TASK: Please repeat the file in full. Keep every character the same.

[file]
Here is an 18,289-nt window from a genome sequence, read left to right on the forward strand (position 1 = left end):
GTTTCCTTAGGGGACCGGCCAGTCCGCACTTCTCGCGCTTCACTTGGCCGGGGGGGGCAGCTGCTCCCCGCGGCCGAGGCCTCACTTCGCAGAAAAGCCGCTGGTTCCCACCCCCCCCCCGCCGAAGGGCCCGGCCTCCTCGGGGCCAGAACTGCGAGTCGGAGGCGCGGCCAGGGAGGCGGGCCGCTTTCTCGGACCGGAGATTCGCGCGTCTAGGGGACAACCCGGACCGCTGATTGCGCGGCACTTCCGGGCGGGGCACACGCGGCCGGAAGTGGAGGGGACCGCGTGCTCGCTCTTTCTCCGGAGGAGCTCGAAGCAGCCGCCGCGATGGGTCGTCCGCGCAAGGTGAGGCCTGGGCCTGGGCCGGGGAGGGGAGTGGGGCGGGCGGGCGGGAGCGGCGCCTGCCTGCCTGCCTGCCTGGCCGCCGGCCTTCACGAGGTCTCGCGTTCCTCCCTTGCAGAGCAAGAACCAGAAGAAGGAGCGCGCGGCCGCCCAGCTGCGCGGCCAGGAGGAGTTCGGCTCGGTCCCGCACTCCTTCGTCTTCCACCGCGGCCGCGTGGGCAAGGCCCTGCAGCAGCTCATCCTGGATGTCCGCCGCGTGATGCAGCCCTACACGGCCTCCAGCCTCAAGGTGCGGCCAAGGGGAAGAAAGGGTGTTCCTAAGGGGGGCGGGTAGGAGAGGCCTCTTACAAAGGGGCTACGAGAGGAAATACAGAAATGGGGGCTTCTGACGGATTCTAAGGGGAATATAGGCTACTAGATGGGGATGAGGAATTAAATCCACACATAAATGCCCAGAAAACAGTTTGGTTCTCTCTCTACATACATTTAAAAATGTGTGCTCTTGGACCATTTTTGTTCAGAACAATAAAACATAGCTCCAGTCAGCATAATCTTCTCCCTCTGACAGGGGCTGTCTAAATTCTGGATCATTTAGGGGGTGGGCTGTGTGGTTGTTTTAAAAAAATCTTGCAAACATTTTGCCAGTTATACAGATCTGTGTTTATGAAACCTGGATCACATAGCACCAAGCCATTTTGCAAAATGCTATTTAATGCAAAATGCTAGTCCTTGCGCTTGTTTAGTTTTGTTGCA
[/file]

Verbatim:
Here is an 18,289-nt window from a genome sequence, read left to right on the forward strand (position 1 = left end):
GTTTCCTTAGGGGACCGGCCAGTCCGCACTTCTCGCGCTTCACTTGGCCGGGGGGGGCAGCTGCTCCCCGCGGCCGAGGCCTCACTTCGCAGAAAAGCCGCTGGTTCCCACCCCCCCCCCGCCGAAGGGCCCGGCCTCCTCGGGGCCAGAACTGCGAGTCGGAGGCGCGGCCAGGGAGGCGGGCCGCTTTCTCGGACCGGAGATTCGCGCGTCTAGGGGACAACCCGGACCGCTGATTGCGCGGCACTTCCGGGCGGGGCACACGCGGCCGGAAGTGGAGGGGACCGCGTGCTCGCTCTTTCTCCGGAGGAGCTCGAAGCAGCCGCCGCGATGGGTCGTCCGCGCAAGGTGAGGCCTGGGCCTGGGCCGGGGAGGGGAGTGGGGCGGGCGGGCGGGAGCGGCGCCTGCCTGCCTGCCTGCCTGGCCGCCGGCCTTCACGAGGTCTCGCGTTCCTCCCTTGCAGAGCAAGAACCAGAAGAAGGAGCGCGCGGCCGCCCAGCTGCGCGGCCAGGAGGAGTTCGGCTCGGTCCCGCACTCCTTCGTCTTCCACCGCGGCCGCGTGGGCAAGGCCCTGCAGCAGCTCATCCTGGATGTCCGCCGCGTGATGCAGCCCTACACGGCCTCCAGCCTCAAGGTGCGGCCAAGGGGAAGAAAGGGTGTTCCTAAGGGGGGCGGGTAGGAGAGGCCTCTTACAAAGGGGCTACGAGAGGAAATACAGAAATGGGGGCTTCTGACGGATTCTAAGGGGAATATAGGCTACTAGATGGGGATGAGGAATTAAATCCACACATAAATGCCCAGAAAACAGTTTGGTTCTCTCTCTACATACATTTAAAAATGTGTGCTCTTGGACCATTTTTGTTCAGAACAATAAAACATAGCTCCAGTCAGCATAATCTTCTCCCTCTGACAGGGGCTGTCTAAATTCTGGATCATTTAGGGGGTGGGCTGTGTGGTTGTTTTAAAAAAATCTTGCAAACATTTTGCCAGTTATACAGATCTGTGTTTATGAAACCTGGATCACATAGCACCAAGCCATTTTGCAAAATGCTATTTAATGCAAAATGCTAGTCCTTGCGCTTGTTTAGTTTTGTTGCA